Spoiler alert: Mrs P’s patience is less tested as Mr P cheers up.
…as Pooh Bear once said. Friday August 30th and it’s our last day in the mountains. Do we climb or do we go for a walk? Decisions, decisions.
Much as we would like to do both we eventually decide on a hike. And, since time is limited we are going to cheat.
We take the chairlift up from Hoch-Imst at 1,000m to 2,050m. We only have a freebie map. It’s one of those horrible 3D affairs designed for people who can’t read maps. This kind of map is infuriating.
I have this theory that we can walk from the top of the chairlift at 2,050m, over the Hinteres Alpjoch (2,425m), down to the Mutterkopfhutte (1,934m) and back up to the chair lift. However, the HinteresAlpjoch is not marked on the map. Maybe it doesn’t exist. Maybe it is the one have indicated. Maybe we should’ve bought a map! Maybe, maybe, maybe… However, it’s a stunningly beautiful day, we are wearing walking boots and have made sandwiches. Only one way to find out…
We quickly find a summit of sorts…
…and stop to pose with the ubiquitous summit cross.
From where we can see our possible route.
Time for a few flower pictures I think…
In the UK such a walk would be rammed but, there’s just us. This is because we have passed the magic, 20 minutes from the chairlift zone. Few users of such mechanical uplifts will go beyond this point without the imminent promise of a cup of tea or beer.
We found the top of the Hinteres Alpjoch (2,425m). Disappointingly there was no cross by which to pose. Just a small yellow, plastic sign so, I took a picture of the ground instead…
Anyway, lets go down to the Mutterkopfhutte. Where is it?
The sign says 1.5 hours but we are ‘ard and have gravity on our side. So, 45 minutes later…
I was going to suggest a coffee but, strangely, the word ‘beer‘ came out instead. Go figure!
Under the influence ofein kleines Bier, I decide to try a ruse on Mrs P. I tell her that I am taking a picture of the reflection in her sunglasses when really I am just after a close up. She’ll never know.
She returned the favour…
We finished it all off with a short but stiff (and rather Tolkienesque) walk back to the chairlift.
The above picture is a vain attempted zoom in on the lone walker on the path. I hope he’s insured, I’m sure his wife was right behind him about 30 seconds ago!
A splendid last day in the mountains.
Back at the campsite…
…Gandalf is patiently waiting.
Tune in tomorrow for the tale of our, oh so hot, journey North.
If you are feeling under the weather what would you choose to do? Duvet day, raise at noon and spend the rest of the day reading books? Not Mrs P. The following is what Mrs P chose to do (of her own free will I might add) because she needed an ‘easy day’...
This Via Ferrata (or Klettersteig in German) is in Nassereith, Austria and, while short (1.5 hrs) it is quite hard. Graded ‘D’, they only go up to ‘E.’
Basically this is cable pull ups for an hour and a half.
So not necessarily what Mr P may have considered the wisest of choices for the recovering Mrs P. but, we all know who’s in charge, so onward and upward.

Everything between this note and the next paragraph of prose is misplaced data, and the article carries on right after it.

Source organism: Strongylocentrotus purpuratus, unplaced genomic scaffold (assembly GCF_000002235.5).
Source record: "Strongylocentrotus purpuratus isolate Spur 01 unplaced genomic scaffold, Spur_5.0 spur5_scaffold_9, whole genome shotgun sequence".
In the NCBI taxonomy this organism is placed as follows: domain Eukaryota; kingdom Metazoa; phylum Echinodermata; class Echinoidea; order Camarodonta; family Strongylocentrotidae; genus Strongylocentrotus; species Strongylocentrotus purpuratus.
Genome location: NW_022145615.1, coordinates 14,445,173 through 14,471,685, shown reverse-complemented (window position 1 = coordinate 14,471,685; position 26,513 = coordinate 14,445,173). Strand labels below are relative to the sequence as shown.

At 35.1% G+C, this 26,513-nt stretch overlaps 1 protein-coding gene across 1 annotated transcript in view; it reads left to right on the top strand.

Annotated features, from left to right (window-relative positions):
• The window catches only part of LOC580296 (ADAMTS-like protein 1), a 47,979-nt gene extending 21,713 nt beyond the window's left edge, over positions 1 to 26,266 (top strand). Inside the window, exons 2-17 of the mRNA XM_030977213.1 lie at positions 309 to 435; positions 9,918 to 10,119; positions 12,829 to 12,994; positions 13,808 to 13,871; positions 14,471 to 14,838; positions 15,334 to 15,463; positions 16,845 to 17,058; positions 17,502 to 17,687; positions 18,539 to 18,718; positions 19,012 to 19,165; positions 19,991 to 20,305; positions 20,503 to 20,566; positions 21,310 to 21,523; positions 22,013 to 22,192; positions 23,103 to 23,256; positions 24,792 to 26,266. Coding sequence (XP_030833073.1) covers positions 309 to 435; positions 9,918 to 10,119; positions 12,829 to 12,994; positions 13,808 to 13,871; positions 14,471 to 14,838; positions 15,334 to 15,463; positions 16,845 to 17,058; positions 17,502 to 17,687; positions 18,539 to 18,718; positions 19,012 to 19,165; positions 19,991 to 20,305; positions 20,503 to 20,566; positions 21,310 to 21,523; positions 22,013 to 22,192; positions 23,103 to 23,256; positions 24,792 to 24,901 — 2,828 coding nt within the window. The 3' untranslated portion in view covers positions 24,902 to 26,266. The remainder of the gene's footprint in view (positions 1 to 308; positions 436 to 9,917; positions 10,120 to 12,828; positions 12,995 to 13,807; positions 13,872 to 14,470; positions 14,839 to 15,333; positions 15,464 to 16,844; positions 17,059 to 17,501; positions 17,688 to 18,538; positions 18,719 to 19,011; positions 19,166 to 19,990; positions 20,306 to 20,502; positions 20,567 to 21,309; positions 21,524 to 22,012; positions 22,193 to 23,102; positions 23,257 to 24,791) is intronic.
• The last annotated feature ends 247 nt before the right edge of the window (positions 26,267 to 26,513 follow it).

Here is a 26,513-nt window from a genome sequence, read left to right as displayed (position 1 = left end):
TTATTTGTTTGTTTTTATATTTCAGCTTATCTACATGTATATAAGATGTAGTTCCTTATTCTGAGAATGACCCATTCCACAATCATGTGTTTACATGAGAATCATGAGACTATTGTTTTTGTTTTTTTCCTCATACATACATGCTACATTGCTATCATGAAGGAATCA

Anyway, it seemed to work…
…and a great time was had by all.
It’s difficult to show the height of such a climb but the following photo attempts to do that by zooming in on a couple of climbers on the route.
There was even a fun bridge over a gentle abyss comprising only 3 cables. One for your feet, one for each hand. Got some good video but unfortunately the bandwidth here is not sufficient to load to the blog. Sorry.
Tomorrow, Friday 30th August, is our last day in the mountains before we begin the long, depressing drive home. Now I admit I am 24 hours behind with my updates but, tune in tomorrow to find out what we got up to.
When life slows you down, for whatever reason, and the journey focuses more on the minutiae of every step than on the summit in the distance, the focus of your eye readjusts and is drawn to such things as the beauty in a leaf.
The delicacy of a butterfly (or maybe a moth? Who can tell?)
The myriad, and potentially poisonous, mushrooms.
Even the insects at work…
…and other things for which I have run out of adjectives…
The walk on which we found all this carefully annotated and taxonomically accurate (yeah, right!) flora started and finished at this place…
I think you will agree that that is an insanely long way for pizza.
It does of course beg the question; ‘Why?’
Well, are you sitting comfortably? I shall take you back to my last post when I said…
“…We are off back into the mountains tomorrow. Going to climb the Ortler…”
Now you may remember that Mrs P has been a bit under the weather. The Ortler is graded PD+ (for a idea of a PD+ grade climb see our Allalinhorn trip last year). We decided that, discretion being the better part of valour, we would leave the Ortler for another day. We will definitely be back as it looks stunning.
Anyway, we are sat in our campsite wondering what to do instead…
…and we decide to go and climb the Monte Zebru (3,703m) from the Rifugio V. Alpini-Bertarelli. The guide book says; “… park in the big car park, (the other side of the Umbrial Pass), take a Jeep to the road head and then walk for a few hours to the hut.”
…over the Pass we go. Get to the big car park and…
…big!? Define ‘Big.’ There are already about 12 cars parked up. Practically on top of each other in true Italian style and literally (and I do mean ‘literally’) nowhere else to park within 10 km. Even then only about 5 of the spots were long enough to cater for the not very long Gandalf. We investigate alternatives but, sadly, it looks like a wasted journey. Only one thing to do (well, 3 actually):
So, that’s the story of Gandalf’s long quest over the misty mountains to do battle with Smaug get pizza. Tolkien would definitely have written a better story.
The following day we went all the way back over the pass (another 90+ hairpins). Don’t consider doing this in your white behemoth Campervan by the way. There is a 10m length restriction and in places the road is barely wide enough for a car.
How it was all meant to be…
So, back in the Val Venosta, as a consolation prize, we decide to go climb possibly the easiest glaciated peak in Italy, Piz Sesvenna, 3204m. What can go wrong? Well…
…It turns out that Mrs P may be a bit more ‘under the weather‘ than she has been admitting.
We set out from the van for our 2 hour, 600m climb to the Sesvenna Hütte. It’s a lovely day…
But, Mrs P is struggling.
We stop for a rest…
…and a contemplate…
…we head back to the van
Poor Mrs P.
Will she pull through? Will our normally athletic, dynamo of a heroine return to her peak of fitness in time to partake of more daring adventures before we must begin the long journey back to Blighty?
Tune in next time to find out.
Possible spoiler alert. Should Mrs P fail to rally, I can assure you that she, and in fact I, will bravely undertake gentle scenic bimbles, heroically visit restaurants and cafés and, casting caution to the wind, finish of the day with schnitzel, chips and wine (distant relatives of Crystal, Tipps and Alistair).